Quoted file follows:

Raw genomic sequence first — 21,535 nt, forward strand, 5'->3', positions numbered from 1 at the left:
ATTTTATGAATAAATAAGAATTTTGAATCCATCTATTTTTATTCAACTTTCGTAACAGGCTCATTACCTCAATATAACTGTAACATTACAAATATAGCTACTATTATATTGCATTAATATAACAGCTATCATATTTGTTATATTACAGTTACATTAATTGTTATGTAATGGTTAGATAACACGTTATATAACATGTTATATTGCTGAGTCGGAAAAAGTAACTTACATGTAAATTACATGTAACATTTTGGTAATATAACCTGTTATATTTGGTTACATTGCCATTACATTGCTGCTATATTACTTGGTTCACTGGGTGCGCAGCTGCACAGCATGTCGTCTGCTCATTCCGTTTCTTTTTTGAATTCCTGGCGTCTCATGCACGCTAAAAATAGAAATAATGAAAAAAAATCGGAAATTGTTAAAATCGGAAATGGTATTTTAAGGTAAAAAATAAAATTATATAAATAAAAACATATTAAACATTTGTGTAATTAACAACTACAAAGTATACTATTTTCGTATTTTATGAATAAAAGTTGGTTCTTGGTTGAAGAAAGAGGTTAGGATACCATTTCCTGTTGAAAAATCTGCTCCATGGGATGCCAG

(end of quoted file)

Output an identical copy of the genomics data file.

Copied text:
Raw genomic sequence first — 21,535 nt, forward strand, 5'->3', positions numbered from 1 at the left:
ATTTTATGAATAAATAAGAATTTTGAATCCATCTATTTTTATTCAACTTTCGTAACAGGCTCATTACCTCAATATAACTGTAACATTACAAATATAGCTACTATTATATTGCATTAATATAACAGCTATCATATTTGTTATATTACAGTTACATTAATTGTTATGTAATGGTTAGATAACACGTTATATAACATGTTATATTGCTGAGTCGGAAAAAGTAACTTACATGTAAATTACATGTAACATTTTGGTAATATAACCTGTTATATTTGGTTACATTGCCATTACATTGCTGCTATATTACTTGGTTCACTGGGTGCGCAGCTGCACAGCATGTCGTCTGCTCATTCCGTTTCTTTTTTGAATTCCTGGCGTCTCATGCACGCTAAAAATAGAAATAATGAAAAAAAATCGGAAATTGTTAAAATCGGAAATGGTATTTTAAGGTAAAAAATAAAATTATATAAATAAAAACATATTAAACATTTGTGTAATTAACAACTACAAAGTATACTATTTTCGTATTTTATGAATAAAAGTTGGTTCTTGGTTGAAGAAAGAGGTTAGGATACCATTTCCTGTTGAAAAATCTGCTCCATGGGATGCCAG